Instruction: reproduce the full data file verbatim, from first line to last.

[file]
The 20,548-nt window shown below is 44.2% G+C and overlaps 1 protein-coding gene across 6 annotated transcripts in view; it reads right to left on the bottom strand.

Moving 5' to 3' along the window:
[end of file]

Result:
The 20,548-nt window shown below is 44.2% G+C and overlaps 1 protein-coding gene across 6 annotated transcripts in view; it reads right to left on the bottom strand.

Moving 5' to 3' along the window: